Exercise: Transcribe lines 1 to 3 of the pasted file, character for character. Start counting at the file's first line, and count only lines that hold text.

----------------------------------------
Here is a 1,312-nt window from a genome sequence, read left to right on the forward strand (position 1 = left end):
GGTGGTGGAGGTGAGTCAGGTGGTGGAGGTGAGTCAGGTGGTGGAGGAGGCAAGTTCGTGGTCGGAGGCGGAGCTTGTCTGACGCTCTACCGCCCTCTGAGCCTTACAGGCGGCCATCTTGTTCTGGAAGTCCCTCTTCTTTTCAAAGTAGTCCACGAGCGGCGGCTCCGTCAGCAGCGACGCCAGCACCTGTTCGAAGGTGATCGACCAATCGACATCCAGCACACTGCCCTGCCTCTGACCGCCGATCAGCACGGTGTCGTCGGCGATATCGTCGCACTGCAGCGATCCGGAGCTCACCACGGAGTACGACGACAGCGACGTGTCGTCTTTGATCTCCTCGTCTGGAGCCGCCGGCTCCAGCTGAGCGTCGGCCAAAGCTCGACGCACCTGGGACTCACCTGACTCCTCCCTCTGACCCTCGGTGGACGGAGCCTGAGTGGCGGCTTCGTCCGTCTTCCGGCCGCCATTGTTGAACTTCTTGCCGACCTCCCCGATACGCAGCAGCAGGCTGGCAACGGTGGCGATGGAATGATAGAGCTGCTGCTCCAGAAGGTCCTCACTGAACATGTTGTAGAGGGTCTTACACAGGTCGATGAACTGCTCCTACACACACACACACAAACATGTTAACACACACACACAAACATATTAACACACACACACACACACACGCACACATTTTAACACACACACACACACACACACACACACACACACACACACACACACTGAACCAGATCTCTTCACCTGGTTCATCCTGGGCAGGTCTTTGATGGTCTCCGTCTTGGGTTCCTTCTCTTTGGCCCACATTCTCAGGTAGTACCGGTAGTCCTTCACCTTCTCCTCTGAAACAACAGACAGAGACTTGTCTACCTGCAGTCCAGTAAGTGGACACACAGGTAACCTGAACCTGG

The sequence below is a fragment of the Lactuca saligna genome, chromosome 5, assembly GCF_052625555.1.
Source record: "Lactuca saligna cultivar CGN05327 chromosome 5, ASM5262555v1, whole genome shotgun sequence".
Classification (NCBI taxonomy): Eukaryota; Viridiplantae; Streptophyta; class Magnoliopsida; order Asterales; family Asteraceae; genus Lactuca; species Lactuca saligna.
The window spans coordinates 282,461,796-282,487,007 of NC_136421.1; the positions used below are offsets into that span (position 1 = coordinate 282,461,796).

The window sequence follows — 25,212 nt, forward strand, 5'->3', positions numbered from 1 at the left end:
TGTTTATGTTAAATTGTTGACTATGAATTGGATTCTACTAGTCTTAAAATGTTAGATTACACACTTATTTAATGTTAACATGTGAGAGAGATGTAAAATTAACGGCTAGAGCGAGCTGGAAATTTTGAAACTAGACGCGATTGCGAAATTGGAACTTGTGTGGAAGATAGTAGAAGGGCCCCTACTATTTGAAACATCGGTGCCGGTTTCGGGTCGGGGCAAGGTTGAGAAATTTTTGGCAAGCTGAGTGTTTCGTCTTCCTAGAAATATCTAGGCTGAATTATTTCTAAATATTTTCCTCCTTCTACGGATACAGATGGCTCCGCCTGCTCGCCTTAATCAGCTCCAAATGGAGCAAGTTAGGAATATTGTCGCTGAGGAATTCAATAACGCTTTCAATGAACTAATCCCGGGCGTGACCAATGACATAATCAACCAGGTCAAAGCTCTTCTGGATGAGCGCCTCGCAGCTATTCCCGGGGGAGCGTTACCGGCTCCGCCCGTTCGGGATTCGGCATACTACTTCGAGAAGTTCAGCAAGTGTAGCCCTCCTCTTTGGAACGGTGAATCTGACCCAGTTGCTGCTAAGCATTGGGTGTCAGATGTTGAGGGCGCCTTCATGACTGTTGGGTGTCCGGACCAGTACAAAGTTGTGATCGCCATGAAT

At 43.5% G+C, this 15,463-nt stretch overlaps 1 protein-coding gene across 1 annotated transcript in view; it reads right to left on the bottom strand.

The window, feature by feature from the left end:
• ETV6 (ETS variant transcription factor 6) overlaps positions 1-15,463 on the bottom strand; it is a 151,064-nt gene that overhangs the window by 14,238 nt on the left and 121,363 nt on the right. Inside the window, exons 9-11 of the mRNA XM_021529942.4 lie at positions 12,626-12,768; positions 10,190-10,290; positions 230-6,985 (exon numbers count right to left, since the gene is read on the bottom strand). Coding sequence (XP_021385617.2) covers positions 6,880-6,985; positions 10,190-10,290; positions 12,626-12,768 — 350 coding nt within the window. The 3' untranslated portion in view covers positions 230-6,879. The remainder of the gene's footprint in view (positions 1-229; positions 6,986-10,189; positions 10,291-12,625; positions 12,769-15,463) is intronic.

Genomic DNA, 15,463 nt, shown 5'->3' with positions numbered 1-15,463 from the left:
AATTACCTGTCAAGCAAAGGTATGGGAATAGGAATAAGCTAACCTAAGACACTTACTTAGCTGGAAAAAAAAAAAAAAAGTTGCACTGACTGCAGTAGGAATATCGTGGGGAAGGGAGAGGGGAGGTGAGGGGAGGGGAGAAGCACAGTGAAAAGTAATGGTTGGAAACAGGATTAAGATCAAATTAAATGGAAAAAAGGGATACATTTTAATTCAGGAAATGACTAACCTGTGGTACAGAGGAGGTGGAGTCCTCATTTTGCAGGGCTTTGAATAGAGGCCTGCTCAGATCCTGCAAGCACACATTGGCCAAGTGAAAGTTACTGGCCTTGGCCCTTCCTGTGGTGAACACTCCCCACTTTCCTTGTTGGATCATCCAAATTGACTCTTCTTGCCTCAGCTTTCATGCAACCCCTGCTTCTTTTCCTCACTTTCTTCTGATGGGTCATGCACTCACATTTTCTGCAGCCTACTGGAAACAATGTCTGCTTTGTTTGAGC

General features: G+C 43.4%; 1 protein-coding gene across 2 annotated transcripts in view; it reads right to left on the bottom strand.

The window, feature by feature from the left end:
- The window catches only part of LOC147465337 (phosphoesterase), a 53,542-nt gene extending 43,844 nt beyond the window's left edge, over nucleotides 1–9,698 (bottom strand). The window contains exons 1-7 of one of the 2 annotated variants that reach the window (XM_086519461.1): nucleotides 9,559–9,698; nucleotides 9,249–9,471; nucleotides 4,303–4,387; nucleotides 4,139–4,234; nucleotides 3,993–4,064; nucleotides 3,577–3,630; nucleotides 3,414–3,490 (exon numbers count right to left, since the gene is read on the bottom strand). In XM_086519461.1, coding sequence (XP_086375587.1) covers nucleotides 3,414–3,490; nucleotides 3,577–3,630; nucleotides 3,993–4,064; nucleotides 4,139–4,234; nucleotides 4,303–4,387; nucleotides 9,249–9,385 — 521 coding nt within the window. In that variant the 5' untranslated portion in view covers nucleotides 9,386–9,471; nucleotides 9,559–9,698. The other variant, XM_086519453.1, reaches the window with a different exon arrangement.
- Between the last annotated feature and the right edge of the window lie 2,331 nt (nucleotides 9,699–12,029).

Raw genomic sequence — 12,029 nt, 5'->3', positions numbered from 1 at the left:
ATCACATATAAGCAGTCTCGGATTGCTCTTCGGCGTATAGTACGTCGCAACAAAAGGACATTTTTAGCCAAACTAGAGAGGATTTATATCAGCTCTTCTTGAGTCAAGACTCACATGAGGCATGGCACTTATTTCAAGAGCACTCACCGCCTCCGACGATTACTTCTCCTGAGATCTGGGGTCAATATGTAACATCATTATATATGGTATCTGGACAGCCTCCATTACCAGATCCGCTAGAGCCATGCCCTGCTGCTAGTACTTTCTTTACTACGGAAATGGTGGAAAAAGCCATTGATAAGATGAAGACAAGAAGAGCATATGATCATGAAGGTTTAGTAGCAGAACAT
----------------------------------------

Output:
Here is a 1,312-nt window from a genome sequence, read left to right on the forward strand (position 1 = left end):
GGTGGTGGAGGTGAGTCAGGTGGTGGAGGTGAGTCAGGTGGTGGAGGAGGCAAGTTCGTGGTCGGAGGCGGAGCTTGTCTGACGCTCTACCGCCCTCTGAGCCTTACAGGCGGCCATCTTGTTCTGGAAGTCCCTCTTCTTTTCAAAGTAGTCCACGAGCGGCGGCTCCGTCAGCAGCGACGCCAGCACCTGTTCGAAGGTGATCGACCAATCGACATCCAGCACACTGCCCTGCCTCTGACCGCCGATCAGCACGGTGTCGTCGGCGATATCGTCGCACTGCAGCGATCCGGAGCTCACCACGGAGTACGACGACAGCGACGTGTCGTCTTTGATCTCCTCGTCTGGAGCCGCCGGCTCCAGCTGAGCGTCGGCCAAAGCTCGACGCACCTGGGACTCACCTGACTCCTCCCTCTGACCCTCGGTGGACGGAGCCTGAGTGGCGGCTTCGTCCGTCTTCCGGCCGCCATTGTTGAACTTCTTGCCGACCTCCCCGATACGCAGCAGCAGGCTGGCAACGGTGGCGATGGAATGATAGAGCTGCTGCTCCAGAAGGTCCTCACTGAACATGTTGTAGAGGGTCTTACACAGGTCGATGAACTGCTCCTACACACACACACACAAACATGTTAACACACACACACAAACATATTAACACACACACACACACACACGCACACATTTTAACACACACACACACACACACACACACACACACACACACACACACACTGAACCAGATCTCTTCACCTGGTTCATCCTGGGCAGGTCTTTGATGGTCTCCGTCTTGGGTTCCTTCTCTTTGGCCCACATTCTCAGGTAGTACCGGTAGTCCTTCACCTTCTCCTCTGAAACAACAGACAGAGACTTGTCTACCTGCAGTCCAGTAAGTGGACACACAGGTAACCTGAACCTGG

The sequence below is a fragment of the Lactuca saligna genome, chromosome 5, assembly GCF_052625555.1.